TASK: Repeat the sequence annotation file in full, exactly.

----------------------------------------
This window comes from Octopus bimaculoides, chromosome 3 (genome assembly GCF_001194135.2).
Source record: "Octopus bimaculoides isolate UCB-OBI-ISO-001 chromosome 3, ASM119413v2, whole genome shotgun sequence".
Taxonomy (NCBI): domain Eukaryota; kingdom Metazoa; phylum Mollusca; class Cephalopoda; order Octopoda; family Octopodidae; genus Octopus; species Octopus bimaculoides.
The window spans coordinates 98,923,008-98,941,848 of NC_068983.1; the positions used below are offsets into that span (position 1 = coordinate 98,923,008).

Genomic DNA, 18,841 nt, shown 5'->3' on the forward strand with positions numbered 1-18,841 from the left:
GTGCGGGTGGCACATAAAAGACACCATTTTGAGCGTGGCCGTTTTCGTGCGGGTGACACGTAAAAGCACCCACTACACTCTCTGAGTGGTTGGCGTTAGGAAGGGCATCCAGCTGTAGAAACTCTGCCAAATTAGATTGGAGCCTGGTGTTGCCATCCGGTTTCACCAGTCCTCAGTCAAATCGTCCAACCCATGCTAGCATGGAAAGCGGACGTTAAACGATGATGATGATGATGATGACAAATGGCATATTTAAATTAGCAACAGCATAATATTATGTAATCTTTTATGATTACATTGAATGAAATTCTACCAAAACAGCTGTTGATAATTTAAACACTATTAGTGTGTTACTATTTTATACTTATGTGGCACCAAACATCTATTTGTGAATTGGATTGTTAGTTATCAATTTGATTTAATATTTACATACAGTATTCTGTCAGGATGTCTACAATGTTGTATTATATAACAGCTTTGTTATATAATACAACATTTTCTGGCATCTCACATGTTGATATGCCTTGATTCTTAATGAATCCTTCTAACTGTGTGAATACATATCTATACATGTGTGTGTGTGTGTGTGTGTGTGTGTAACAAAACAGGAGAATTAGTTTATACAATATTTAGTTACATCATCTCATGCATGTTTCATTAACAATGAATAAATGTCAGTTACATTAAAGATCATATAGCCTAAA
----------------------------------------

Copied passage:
This window comes from Octopus bimaculoides, chromosome 3 (genome assembly GCF_001194135.2).
Source record: "Octopus bimaculoides isolate UCB-OBI-ISO-001 chromosome 3, ASM119413v2, whole genome shotgun sequence".
Taxonomy (NCBI): domain Eukaryota; kingdom Metazoa; phylum Mollusca; class Cephalopoda; order Octopoda; family Octopodidae; genus Octopus; species Octopus bimaculoides.
The window spans coordinates 98,923,008-98,941,848 of NC_068983.1; the positions used below are offsets into that span (position 1 = coordinate 98,923,008).

Genomic DNA, 18,841 nt, shown 5'->3' on the forward strand with positions numbered 1-18,841 from the left:
GTGCGGGTGGCACATAAAAGACACCATTTTGAGCGTGGCCGTTTTCGTGCGGGTGACACGTAAAAGCACCCACTACACTCTCTGAGTGGTTGGCGTTAGGAAGGGCATCCAGCTGTAGAAACTCTGCCAAATTAGATTGGAGCCTGGTGTTGCCATCCGGTTTCACCAGTCCTCAGTCAAATCGTCCAACCCATGCTAGCATGGAAAGCGGACGTTAAACGATGATGATGATGATGATGACAAATGGCATATTTAAATTAGCAACAGCATAATATTATGTAATCTTTTATGATTACATTGAATGAAATTCTACCAAAACAGCTGTTGATAATTTAAACACTATTAGTGTGTTACTATTTTATACTTATGTGGCACCAAACATCTATTTGTGAATTGGATTGTTAGTTATCAATTTGATTTAATATTTACATACAGTATTCTGTCAGGATGTCTACAATGTTGTATTATATAACAGCTTTGTTATATAATACAACATTTTCTGGCATCTCACATGTTGATATGCCTTGATTCTTAATGAATCCTTCTAACTGTGTGAATACATATCTATACATGTGTGTGTGTGTGTGTGTGTGTGTGTAACAAAACAGGAGAATTAGTTTATACAATATTTAGTTACATCATCTCATGCATGTTTCATTAACAATGAATAAATGTCAGTTACATTAAAGATCATATAGCCTAAA